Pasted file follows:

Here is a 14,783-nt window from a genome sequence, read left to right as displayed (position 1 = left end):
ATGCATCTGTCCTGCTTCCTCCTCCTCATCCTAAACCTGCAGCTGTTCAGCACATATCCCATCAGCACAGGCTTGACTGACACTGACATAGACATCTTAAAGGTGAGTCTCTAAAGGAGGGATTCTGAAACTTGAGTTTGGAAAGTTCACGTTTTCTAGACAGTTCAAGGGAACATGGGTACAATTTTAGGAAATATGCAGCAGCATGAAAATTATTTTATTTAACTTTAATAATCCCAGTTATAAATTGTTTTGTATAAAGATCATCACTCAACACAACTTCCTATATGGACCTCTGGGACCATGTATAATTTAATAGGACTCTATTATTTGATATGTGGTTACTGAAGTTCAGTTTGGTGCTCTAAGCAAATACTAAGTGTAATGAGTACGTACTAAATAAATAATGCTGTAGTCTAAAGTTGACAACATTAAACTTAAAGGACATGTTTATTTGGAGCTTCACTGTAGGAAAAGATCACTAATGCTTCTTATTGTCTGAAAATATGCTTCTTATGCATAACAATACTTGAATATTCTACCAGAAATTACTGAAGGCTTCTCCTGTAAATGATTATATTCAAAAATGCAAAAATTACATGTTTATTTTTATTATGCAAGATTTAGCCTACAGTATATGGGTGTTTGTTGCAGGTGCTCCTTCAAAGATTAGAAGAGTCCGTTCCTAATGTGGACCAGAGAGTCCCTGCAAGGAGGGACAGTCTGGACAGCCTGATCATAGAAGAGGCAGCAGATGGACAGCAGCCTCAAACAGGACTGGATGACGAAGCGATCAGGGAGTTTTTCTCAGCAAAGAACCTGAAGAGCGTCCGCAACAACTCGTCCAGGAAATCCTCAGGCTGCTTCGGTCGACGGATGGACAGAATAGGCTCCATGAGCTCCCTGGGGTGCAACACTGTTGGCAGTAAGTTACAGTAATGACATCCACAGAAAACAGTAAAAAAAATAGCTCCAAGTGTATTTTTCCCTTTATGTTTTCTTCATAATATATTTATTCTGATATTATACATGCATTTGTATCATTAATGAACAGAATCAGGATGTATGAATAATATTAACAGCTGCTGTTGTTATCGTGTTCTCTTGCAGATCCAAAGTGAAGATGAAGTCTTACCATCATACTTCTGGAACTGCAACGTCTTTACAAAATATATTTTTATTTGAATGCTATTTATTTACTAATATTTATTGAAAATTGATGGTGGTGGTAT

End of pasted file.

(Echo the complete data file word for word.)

Here is a 14,783-nt window from a genome sequence, read left to right as displayed (position 1 = left end):
ATGCATCTGTCCTGCTTCCTCCTCCTCATCCTAAACCTGCAGCTGTTCAGCACATATCCCATCAGCACAGGCTTGACTGACACTGACATAGACATCTTAAAGGTGAGTCTCTAAAGGAGGGATTCTGAAACTTGAGTTTGGAAAGTTCACGTTTTCTAGACAGTTCAAGGGAACATGGGTACAATTTTAGGAAATATGCAGCAGCATGAAAATTATTTTATTTAACTTTAATAATCCCAGTTATAAATTGTTTTGTATAAAGATCATCACTCAACACAACTTCCTATATGGACCTCTGGGACCATGTATAATTTAATAGGACTCTATTATTTGATATGTGGTTACTGAAGTTCAGTTTGGTGCTCTAAGCAAATACTAAGTGTAATGAGTACGTACTAAATAAATAATGCTGTAGTCTAAAGTTGACAACATTAAACTTAAAGGACATGTTTATTTGGAGCTTCACTGTAGGAAAAGATCACTAATGCTTCTTATTGTCTGAAAATATGCTTCTTATGCATAACAATACTTGAATATTCTACCAGAAATTACTGAAGGCTTCTCCTGTAAATGATTATATTCAAAAATGCAAAAATTACATGTTTATTTTTATTATGCAAGATTTAGCCTACAGTATATGGGTGTTTGTTGCAGGTGCTCCTTCAAAGATTAGAAGAGTCCGTTCCTAATGTGGACCAGAGAGTCCCTGCAAGGAGGGACAGTCTGGACAGCCTGATCATAGAAGAGGCAGCAGATGGACAGCAGCCTCAAACAGGACTGGATGACGAAGCGATCAGGGAGTTTTTCTCAGCAAAGAACCTGAAGAGCGTCCGCAACAACTCGTCCAGGAAATCCTCAGGCTGCTTCGGTCGACGGATGGACAGAATAGGCTCCATGAGCTCCCTGGGGTGCAACACTGTTGGCAGTAAGTTACAGTAATGACATCCACAGAAAACAGTAAAAAAAATAGCTCCAAGTGTATTTTTCCCTTTATGTTTTCTTCATAATATATTTATTCTGATATTATACATGCATTTGTATCATTAATGAACAGAATCAGGATGTATGAATAATATTAACAGCTGCTGTTGTTATCGTGTTCTCTTGCAGATCCAAAGTGAAGATGAAGTCTTACCATCATACTTCTGGAACTGCAACGTCTTTACAAAATATATTTTTATTTGAATGCTATTTATTTACTAATATTTATTGAAAATTGATGGTGGTGGTAT